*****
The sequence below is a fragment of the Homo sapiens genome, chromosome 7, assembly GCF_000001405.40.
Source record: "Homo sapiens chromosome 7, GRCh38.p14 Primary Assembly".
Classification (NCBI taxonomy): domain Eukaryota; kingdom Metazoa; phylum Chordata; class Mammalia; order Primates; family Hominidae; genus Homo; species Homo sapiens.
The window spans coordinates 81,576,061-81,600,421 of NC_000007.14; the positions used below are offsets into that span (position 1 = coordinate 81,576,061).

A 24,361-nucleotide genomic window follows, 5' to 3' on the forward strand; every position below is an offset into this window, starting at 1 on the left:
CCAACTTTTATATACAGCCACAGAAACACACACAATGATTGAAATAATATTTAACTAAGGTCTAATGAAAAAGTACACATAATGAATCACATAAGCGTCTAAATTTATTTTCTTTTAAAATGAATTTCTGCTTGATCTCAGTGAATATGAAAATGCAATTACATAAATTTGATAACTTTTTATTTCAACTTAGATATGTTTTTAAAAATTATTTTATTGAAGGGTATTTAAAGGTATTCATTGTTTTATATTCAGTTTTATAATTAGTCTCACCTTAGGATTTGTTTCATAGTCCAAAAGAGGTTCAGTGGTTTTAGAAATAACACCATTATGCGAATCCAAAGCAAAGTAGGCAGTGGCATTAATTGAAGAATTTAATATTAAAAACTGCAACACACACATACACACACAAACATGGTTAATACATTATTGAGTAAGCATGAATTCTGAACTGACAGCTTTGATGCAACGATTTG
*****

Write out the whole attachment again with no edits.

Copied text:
The sequence below is a fragment of the Homo sapiens genome, chromosome 7, assembly GCF_000001405.40.
Source record: "Homo sapiens chromosome 7, GRCh38.p14 Primary Assembly".
Classification (NCBI taxonomy): domain Eukaryota; kingdom Metazoa; phylum Chordata; class Mammalia; order Primates; family Hominidae; genus Homo; species Homo sapiens.
The window spans coordinates 81,576,061-81,600,421 of NC_000007.14; the positions used below are offsets into that span (position 1 = coordinate 81,576,061).

A 24,361-nucleotide genomic window follows, 5' to 3' on the forward strand; every position below is an offset into this window, starting at 1 on the left:
CCAACTTTTATATACAGCCACAGAAACACACACAATGATTGAAATAATATTTAACTAAGGTCTAATGAAAAAGTACACATAATGAATCACATAAGCGTCTAAATTTATTTTCTTTTAAAATGAATTTCTGCTTGATCTCAGTGAATATGAAAATGCAATTACATAAATTTGATAACTTTTTATTTCAACTTAGATATGTTTTTAAAAATTATTTTATTGAAGGGTATTTAAAGGTATTCATTGTTTTATATTCAGTTTTATAATTAGTCTCACCTTAGGATTTGTTTCATAGTCCAAAAGAGGTTCAGTGGTTTTAGAAATAACACCATTATGCGAATCCAAAGCAAAGTAGGCAGTGGCATTAATTGAAGAATTTAATATTAAAAACTGCAACACACACATACACACACAAACATGGTTAATACATTATTGAGTAAGCATGAATTCTGAACTGACAGCTTTGATGCAACGATTTG